My trip to Algonquin Park in Ontario with my husband earlier this month was restful and rejuvenating. The park was a lush green expanse during the day and the sky glittered with stars at night. Wilderness shows us that there are life forms on earth other than us and the sky reminds us that there are countless celestial bodies spinning about in addition to ours. Check out this blog to see photos from the park.
A jaguar named Juma, exhibited in chains at an Olympic torch ceremony in Brazil, was shot dead on Monday by a soldier. And on May 28, a four-year-old boy fell into an enclosure with Harambe, a seventeen-year-old male gorilla at the Cincinnati Zoo. Rather than tranquilizing him with a dart, zoo officials proceeded to shoot Harambe with a rifle. The incident provoked mass outrage at the zoo.
On May 7, I drove three hours from my home to speak in two rural communities in Ontario. At the first, in Petrolia, something strange happened just five minutes into the event. About a dozen people in the audience started interrupting me as well as others in their community in an effort to stall the conversation. It turned out that they were factory farmers—people whose farms harm animals and degrade the environment.
My husband Aamer Hasham and I enjoyed our trip to Austria last week. It’s a beautiful country of lush green mountains and villages in the valleys. We visited the cities – Vienna, Salzberg, and Graz – but our favorite parts of the trip were our walks in the countryside amongst singing birds and below sailing clouds. We especially loved a spectacular, understated village called Traunkirchen and a charming little town, Steyr. Below are some of the photos, including a family of swans and small herds of cows.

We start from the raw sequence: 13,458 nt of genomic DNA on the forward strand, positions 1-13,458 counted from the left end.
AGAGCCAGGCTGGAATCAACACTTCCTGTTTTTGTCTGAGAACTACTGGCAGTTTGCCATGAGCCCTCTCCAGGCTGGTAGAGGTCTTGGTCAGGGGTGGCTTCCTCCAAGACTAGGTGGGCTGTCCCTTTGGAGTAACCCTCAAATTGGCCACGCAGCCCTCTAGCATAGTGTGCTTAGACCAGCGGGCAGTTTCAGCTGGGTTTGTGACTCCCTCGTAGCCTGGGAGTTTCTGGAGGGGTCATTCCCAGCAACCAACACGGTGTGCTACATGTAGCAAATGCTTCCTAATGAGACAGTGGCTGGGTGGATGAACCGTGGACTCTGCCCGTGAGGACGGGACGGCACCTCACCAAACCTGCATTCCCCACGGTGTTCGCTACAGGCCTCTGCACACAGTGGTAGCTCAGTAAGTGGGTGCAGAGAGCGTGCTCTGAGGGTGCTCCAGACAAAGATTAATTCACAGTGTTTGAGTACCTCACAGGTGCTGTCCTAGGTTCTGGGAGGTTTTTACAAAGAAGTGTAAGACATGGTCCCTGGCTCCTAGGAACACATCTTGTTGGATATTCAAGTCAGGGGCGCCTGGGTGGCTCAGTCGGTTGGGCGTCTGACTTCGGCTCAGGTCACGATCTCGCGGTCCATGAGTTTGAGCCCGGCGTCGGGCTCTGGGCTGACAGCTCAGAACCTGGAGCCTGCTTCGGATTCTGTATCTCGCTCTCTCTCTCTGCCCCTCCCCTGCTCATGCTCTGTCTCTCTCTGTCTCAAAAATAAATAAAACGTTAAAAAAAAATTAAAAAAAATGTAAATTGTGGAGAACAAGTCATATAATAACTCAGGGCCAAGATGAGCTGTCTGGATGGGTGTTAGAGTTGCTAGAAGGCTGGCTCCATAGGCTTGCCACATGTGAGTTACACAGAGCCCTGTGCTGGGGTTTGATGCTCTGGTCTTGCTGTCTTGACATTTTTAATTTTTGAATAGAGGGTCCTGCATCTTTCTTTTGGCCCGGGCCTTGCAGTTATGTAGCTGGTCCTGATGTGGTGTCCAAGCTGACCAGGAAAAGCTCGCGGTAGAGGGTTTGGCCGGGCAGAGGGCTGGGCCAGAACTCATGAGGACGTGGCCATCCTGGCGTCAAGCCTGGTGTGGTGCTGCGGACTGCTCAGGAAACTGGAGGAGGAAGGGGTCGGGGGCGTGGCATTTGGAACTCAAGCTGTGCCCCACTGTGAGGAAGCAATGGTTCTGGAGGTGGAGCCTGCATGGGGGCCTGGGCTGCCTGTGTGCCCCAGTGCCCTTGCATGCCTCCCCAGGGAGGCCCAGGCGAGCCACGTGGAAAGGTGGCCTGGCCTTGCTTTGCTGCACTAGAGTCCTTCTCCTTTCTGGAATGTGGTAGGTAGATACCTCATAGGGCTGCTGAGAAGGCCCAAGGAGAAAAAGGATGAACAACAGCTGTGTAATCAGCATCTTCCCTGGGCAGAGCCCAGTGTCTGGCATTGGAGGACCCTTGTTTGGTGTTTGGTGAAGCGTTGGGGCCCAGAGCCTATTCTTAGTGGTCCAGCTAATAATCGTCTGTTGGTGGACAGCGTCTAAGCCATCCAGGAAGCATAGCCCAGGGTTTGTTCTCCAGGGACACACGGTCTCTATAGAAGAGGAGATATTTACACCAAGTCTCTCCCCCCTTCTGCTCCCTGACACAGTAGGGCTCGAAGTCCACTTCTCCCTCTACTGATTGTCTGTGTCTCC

I loved my trip to Dartmouth in April 2016, which reminded me yet again of how fortunate I was to attend the school. Surrounded by hills and dotted with trees, Dartmouth is a thoughtful and understated community. I spoke at the Rockefeller Center and had dinner with students, followed by a lecture in a class.
Today is Earth Day! What a great day to reflect on our relationship with the planet. Of the billions of celestial bodies and galaxies in the universe, we humans have one and only one home—and so it’s important to protect that home. The most important thing we can do for our habitat, not to mention our health, is to evaluate our diet and reduce our meat consumption. The world, as a whole, is eating unprecedented and unsustainable quantities of meat today. The detrimental impacts of our present-day diet are enormous. Animal agriculture is responsible for 80% of deforestation and 70% of freshwater use.
I loved my trip to Quebec City. From the organizers to the venue, the hotel to the city, the ImagiNation Book Festival that took place at Morrin Center last week was absolutely wonderful. I spoke about Project Animal Farm on Saturday, April 9; here are some of my favorite photos from the event.
I have good news! Project Animal Farm was recently longlisted for the Chatauqua Prize, an honor that recognizes books for their literary merit. Also, the book was recently included in a list of three must-read books by The Food Revolution Network! “This is a gripping story that will forever change how you think about animals, food, and life itself,” writes the Network.
I enjoyed speaking to a full house of students and community members at Trent University on January 27, 2016. I discussed my experiences and insights at farms, answered dozens of questions, read from Project Animal Farm, and signed copies of the book. I also enjoyed meeting Yann Martel on February 1st during his book tour of his new book, The High Mountains of Portugal.
I’ve been enjoying hearing from readers of Project Animal Farm and thought I’d share some of the recent notes:
- “I found your book by accident in our community library and it looked interesting, so I signed it out. And then I couldn’t put it down. In fact, I loved it so much I gave it to my mom and to friends I worked with…It changed my life!” – Lisa